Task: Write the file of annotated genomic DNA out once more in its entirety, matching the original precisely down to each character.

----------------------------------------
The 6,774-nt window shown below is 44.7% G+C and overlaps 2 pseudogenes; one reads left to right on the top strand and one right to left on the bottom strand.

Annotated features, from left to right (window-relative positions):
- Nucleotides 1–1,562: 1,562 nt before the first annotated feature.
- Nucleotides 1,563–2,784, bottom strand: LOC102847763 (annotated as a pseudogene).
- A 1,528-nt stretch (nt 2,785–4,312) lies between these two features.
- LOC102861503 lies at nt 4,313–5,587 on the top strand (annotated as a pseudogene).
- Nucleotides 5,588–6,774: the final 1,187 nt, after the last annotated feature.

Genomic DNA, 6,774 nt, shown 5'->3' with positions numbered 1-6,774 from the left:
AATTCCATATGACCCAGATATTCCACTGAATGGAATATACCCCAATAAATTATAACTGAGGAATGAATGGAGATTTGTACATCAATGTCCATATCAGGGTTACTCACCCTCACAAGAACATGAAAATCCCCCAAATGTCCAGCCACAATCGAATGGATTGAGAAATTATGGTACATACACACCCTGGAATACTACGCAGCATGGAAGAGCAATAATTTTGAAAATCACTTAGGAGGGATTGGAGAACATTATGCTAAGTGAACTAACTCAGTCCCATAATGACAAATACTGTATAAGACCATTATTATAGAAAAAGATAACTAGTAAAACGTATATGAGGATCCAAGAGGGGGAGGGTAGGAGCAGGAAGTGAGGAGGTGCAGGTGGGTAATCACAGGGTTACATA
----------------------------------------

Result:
The 6,774-nt window shown below is 44.7% G+C and overlaps 2 pseudogenes; one reads left to right on the top strand and one right to left on the bottom strand.

Annotated features, from left to right (window-relative positions):
- Nucleotides 1–1,562: 1,562 nt before the first annotated feature.
- Nucleotides 1,563–2,784, bottom strand: LOC102847763 (annotated as a pseudogene).
- A 1,528-nt stretch (nt 2,785–4,312) lies between these two features.
- LOC102861503 lies at nt 4,313–5,587 on the top strand (annotated as a pseudogene).
- Nucleotides 5,588–6,774: the final 1,187 nt, after the last annotated feature.

Genomic DNA, 6,774 nt, shown 5'->3' with positions numbered 1-6,774 from the left:
AATTCCATATGACCCAGATATTCCACTGAATGGAATATACCCCAATAAATTATAACTGAGGAATGAATGGAGATTTGTACATCAATGTCCATATCAGGGTTACTCACCCTCACAAGAACATGAAAATCCCCCAAATGTCCAGCCACAATCGAATGGATTGAGAAATTATGGTACATACACACCCTGGAATACTACGCAGCATGGAAGAGCAATAATTTTGAAAATCACTTAGGAGGGATTGGAGAACATTATGCTAAGTGAACTAACTCAGTCCCATAATGACAAATACTGTATAAGACCATTATTATAGAAAAAGATAACTAGTAAAACGTATATGAGGATCCAAGAGGGGGAGGGTAGGAGCAGGAAGTGAGGAGGTGCAGGTGGGTAATCACAGGGTTACATA